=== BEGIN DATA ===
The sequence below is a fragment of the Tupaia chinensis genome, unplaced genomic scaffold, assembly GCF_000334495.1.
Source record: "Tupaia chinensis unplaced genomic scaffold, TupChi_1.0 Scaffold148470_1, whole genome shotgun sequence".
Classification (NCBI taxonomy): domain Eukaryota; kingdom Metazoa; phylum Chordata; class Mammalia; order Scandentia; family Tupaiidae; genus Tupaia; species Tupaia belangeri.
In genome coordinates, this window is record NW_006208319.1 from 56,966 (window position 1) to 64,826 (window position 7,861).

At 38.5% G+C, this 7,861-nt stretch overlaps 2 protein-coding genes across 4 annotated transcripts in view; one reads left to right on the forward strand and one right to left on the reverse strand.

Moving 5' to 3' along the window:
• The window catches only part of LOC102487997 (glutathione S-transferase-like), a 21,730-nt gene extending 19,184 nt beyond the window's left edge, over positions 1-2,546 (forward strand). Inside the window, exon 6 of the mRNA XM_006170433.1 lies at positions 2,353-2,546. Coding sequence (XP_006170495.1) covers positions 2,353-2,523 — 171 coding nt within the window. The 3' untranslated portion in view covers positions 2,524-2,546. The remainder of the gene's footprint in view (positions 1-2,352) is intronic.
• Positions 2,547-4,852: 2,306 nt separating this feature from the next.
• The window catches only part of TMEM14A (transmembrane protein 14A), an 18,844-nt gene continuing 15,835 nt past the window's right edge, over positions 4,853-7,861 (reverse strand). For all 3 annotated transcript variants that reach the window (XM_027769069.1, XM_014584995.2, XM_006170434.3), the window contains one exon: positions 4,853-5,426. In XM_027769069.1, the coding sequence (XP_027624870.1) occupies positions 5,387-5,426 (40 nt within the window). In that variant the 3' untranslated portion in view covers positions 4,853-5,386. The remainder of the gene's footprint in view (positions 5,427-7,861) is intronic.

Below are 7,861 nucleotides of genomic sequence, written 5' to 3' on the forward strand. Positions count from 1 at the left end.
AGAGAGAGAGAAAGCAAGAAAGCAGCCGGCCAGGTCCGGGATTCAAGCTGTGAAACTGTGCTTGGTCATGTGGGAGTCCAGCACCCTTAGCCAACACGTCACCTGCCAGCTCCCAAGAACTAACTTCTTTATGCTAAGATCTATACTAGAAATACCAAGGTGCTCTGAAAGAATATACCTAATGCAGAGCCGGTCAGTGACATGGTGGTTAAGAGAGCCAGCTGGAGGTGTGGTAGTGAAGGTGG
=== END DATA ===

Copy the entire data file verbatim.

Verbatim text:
The sequence below is a fragment of the Tupaia chinensis genome, unplaced genomic scaffold, assembly GCF_000334495.1.
Source record: "Tupaia chinensis unplaced genomic scaffold, TupChi_1.0 Scaffold148470_1, whole genome shotgun sequence".
Classification (NCBI taxonomy): domain Eukaryota; kingdom Metazoa; phylum Chordata; class Mammalia; order Scandentia; family Tupaiidae; genus Tupaia; species Tupaia belangeri.
In genome coordinates, this window is record NW_006208319.1 from 56,966 (window position 1) to 64,826 (window position 7,861).

At 38.5% G+C, this 7,861-nt stretch overlaps 2 protein-coding genes across 4 annotated transcripts in view; one reads left to right on the forward strand and one right to left on the reverse strand.

Moving 5' to 3' along the window:
• The window catches only part of LOC102487997 (glutathione S-transferase-like), a 21,730-nt gene extending 19,184 nt beyond the window's left edge, over positions 1-2,546 (forward strand). Inside the window, exon 6 of the mRNA XM_006170433.1 lies at positions 2,353-2,546. Coding sequence (XP_006170495.1) covers positions 2,353-2,523 — 171 coding nt within the window. The 3' untranslated portion in view covers positions 2,524-2,546. The remainder of the gene's footprint in view (positions 1-2,352) is intronic.
• Positions 2,547-4,852: 2,306 nt separating this feature from the next.
• The window catches only part of TMEM14A (transmembrane protein 14A), an 18,844-nt gene continuing 15,835 nt past the window's right edge, over positions 4,853-7,861 (reverse strand). For all 3 annotated transcript variants that reach the window (XM_027769069.1, XM_014584995.2, XM_006170434.3), the window contains one exon: positions 4,853-5,426. In XM_027769069.1, the coding sequence (XP_027624870.1) occupies positions 5,387-5,426 (40 nt within the window). In that variant the 3' untranslated portion in view covers positions 4,853-5,386. The remainder of the gene's footprint in view (positions 5,427-7,861) is intronic.

Below are 7,861 nucleotides of genomic sequence, written 5' to 3' on the forward strand. Positions count from 1 at the left end.
AGAGAGAGAGAAAGCAAGAAAGCAGCCGGCCAGGTCCGGGATTCAAGCTGTGAAACTGTGCTTGGTCATGTGGGAGTCCAGCACCCTTAGCCAACACGTCACCTGCCAGCTCCCAAGAACTAACTTCTTTATGCTAAGATCTATACTAGAAATACCAAGGTGCTCTGAAAGAATATACCTAATGCAGAGCCGGTCAGTGACATGGTGGTTAAGAGAGCCAGCTGGAGGTGTGGTAGTGAAGGTGG